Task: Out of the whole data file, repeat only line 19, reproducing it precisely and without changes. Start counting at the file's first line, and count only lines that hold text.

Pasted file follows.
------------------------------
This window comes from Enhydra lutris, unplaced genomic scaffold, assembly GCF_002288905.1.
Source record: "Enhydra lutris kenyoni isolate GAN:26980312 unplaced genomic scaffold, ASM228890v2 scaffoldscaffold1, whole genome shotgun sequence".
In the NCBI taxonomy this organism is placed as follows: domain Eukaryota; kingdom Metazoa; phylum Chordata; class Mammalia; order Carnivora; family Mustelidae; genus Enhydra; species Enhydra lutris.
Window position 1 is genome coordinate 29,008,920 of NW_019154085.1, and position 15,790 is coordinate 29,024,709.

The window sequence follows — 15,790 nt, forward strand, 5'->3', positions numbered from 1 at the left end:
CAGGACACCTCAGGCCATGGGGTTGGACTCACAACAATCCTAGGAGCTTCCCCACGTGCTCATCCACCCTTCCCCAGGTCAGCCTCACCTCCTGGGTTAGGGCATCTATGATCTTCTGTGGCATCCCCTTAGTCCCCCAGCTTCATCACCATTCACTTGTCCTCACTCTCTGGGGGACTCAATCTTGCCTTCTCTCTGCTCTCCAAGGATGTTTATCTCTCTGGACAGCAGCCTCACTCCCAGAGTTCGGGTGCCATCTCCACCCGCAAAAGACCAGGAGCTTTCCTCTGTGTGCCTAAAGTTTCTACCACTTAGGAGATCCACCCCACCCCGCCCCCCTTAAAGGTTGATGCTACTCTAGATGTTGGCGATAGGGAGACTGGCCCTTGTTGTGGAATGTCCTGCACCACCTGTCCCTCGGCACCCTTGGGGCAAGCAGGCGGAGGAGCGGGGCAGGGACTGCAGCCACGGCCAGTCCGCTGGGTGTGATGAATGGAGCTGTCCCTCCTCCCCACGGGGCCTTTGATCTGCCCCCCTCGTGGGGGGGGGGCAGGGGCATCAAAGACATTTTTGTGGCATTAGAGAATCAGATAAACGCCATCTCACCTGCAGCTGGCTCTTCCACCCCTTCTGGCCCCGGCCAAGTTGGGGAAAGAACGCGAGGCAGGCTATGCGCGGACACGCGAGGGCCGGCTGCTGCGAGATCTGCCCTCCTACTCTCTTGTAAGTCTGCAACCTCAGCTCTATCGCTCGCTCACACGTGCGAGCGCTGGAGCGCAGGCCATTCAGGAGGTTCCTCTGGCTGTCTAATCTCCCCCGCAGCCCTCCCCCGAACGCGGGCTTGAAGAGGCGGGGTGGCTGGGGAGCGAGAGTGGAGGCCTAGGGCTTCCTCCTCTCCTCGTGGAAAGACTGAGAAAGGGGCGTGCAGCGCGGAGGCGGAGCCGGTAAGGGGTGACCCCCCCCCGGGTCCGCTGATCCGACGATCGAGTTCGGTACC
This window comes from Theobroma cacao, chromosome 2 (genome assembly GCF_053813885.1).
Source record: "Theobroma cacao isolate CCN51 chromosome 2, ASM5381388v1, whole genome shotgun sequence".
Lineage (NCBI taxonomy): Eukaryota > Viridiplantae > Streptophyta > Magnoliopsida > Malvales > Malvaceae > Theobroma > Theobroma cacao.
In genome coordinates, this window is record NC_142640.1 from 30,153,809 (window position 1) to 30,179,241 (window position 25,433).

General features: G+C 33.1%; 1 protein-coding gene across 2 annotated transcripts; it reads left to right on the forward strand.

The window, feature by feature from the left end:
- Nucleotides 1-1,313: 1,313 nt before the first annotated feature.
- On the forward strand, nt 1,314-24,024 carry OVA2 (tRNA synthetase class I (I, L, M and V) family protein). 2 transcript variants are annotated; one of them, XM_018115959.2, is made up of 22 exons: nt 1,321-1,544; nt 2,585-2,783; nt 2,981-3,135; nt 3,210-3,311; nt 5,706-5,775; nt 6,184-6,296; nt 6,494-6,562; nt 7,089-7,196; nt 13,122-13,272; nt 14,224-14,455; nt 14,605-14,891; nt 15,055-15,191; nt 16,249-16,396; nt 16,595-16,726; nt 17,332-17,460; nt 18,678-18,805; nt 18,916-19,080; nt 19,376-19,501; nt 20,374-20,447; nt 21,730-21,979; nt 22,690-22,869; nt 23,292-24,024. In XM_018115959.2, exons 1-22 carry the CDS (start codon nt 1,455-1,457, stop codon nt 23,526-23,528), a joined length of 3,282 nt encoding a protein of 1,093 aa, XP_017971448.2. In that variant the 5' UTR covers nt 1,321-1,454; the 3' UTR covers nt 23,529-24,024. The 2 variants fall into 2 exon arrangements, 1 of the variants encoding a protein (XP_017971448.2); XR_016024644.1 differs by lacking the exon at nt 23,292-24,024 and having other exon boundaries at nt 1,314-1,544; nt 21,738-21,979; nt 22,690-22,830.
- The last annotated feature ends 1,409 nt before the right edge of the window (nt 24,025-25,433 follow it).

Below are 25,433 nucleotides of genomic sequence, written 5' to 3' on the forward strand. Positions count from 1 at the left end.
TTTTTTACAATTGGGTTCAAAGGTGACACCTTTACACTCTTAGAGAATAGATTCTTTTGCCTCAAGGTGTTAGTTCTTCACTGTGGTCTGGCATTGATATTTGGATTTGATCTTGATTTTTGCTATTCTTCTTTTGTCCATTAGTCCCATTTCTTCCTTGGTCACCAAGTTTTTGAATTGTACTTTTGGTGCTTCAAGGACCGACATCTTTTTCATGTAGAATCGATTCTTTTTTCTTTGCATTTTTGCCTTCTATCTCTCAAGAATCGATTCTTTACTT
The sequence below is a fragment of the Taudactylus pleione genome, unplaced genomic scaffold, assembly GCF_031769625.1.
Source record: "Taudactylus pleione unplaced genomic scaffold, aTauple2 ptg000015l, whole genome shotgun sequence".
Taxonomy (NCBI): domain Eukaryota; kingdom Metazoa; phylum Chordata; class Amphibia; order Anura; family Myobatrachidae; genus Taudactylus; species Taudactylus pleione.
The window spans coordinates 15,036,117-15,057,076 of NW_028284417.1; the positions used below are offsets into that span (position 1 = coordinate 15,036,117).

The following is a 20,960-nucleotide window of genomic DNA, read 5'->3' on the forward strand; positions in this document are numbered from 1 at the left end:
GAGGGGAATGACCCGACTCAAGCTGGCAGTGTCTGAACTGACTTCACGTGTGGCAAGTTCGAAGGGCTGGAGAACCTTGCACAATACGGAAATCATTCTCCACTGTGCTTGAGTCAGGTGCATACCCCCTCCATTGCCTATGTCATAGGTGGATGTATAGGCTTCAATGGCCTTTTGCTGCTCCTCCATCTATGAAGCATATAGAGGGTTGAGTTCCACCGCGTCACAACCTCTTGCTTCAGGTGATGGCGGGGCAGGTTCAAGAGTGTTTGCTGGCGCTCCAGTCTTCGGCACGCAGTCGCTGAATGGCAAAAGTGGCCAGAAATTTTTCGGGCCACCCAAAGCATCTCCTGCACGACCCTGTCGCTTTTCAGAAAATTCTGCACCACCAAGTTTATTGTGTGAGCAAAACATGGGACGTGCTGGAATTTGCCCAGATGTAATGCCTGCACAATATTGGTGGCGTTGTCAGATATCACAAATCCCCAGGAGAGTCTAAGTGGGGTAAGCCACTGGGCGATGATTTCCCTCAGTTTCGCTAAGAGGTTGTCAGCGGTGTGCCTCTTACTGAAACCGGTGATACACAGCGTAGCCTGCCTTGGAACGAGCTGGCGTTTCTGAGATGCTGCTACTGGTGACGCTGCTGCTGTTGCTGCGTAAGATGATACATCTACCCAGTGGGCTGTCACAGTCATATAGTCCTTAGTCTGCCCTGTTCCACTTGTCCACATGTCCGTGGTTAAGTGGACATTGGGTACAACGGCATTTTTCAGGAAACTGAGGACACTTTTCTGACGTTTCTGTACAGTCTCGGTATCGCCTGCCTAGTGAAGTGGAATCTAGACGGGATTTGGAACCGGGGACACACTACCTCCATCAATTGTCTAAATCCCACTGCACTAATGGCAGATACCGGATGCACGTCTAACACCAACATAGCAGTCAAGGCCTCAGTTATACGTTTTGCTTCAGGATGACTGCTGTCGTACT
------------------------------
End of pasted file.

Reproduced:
Source record: "Taudactylus pleione unplaced genomic scaffold, aTauple2 ptg000015l, whole genome shotgun sequence".